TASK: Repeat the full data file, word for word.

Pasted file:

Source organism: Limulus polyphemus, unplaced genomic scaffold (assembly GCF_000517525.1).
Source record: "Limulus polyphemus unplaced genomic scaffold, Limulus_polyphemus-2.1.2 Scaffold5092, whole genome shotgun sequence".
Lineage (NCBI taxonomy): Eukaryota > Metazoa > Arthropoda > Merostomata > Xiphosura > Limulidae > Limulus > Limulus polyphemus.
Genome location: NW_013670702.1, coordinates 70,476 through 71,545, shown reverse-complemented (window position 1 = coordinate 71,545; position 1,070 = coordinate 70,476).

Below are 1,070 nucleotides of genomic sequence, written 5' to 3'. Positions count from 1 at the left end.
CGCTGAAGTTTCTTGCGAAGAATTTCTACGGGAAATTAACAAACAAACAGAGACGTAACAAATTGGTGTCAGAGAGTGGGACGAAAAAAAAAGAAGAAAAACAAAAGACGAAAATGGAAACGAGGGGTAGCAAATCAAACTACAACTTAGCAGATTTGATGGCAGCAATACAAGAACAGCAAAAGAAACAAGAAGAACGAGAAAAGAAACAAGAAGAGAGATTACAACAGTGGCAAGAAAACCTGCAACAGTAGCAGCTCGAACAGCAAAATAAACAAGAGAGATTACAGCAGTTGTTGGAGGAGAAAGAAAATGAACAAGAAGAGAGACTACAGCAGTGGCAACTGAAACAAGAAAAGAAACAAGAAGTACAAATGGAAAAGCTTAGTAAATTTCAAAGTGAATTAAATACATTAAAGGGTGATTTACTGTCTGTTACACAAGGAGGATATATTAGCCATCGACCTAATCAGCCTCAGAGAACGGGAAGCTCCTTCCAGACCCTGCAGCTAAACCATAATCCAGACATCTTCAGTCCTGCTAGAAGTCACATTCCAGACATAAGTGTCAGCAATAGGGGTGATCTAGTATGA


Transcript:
Source organism: Limulus polyphemus, unplaced genomic scaffold (assembly GCF_000517525.1).
Source record: "Limulus polyphemus unplaced genomic scaffold, Limulus_polyphemus-2.1.2 Scaffold5092, whole genome shotgun sequence".
Lineage (NCBI taxonomy): Eukaryota > Metazoa > Arthropoda > Merostomata > Xiphosura > Limulidae > Limulus > Limulus polyphemus.
Genome location: NW_013670702.1, coordinates 70,476 through 71,545, shown reverse-complemented (window position 1 = coordinate 71,545; position 1,070 = coordinate 70,476).

Below are 1,070 nucleotides of genomic sequence, written 5' to 3'. Positions count from 1 at the left end.
CGCTGAAGTTTCTTGCGAAGAATTTCTACGGGAAATTAACAAACAAACAGAGACGTAACAAATTGGTGTCAGAGAGTGGGACGAAAAAAAAAGAAGAAAAACAAAAGACGAAAATGGAAACGAGGGGTAGCAAATCAAACTACAACTTAGCAGATTTGATGGCAGCAATACAAGAACAGCAAAAGAAACAAGAAGAACGAGAAAAGAAACAAGAAGAGAGATTACAACAGTGGCAAGAAAACCTGCAACAGTAGCAGCTCGAACAGCAAAATAAACAAGAGAGATTACAGCAGTTGTTGGAGGAGAAAGAAAATGAACAAGAAGAGAGACTACAGCAGTGGCAACTGAAACAAGAAAAGAAACAAGAAGTACAAATGGAAAAGCTTAGTAAATTTCAAAGTGAATTAAATACATTAAAGGGTGATTTACTGTCTGTTACACAAGGAGGATATATTAGCCATCGACCTAATCAGCCTCAGAGAACGGGAAGCTCCTTCCAGACCCTGCAGCTAAACCATAATCCAGACATCTTCAGTCCTGCTAGAAGTCACATTCCAGACATAAGTGTCAGCAATAGGGGTGATCTAGTATGA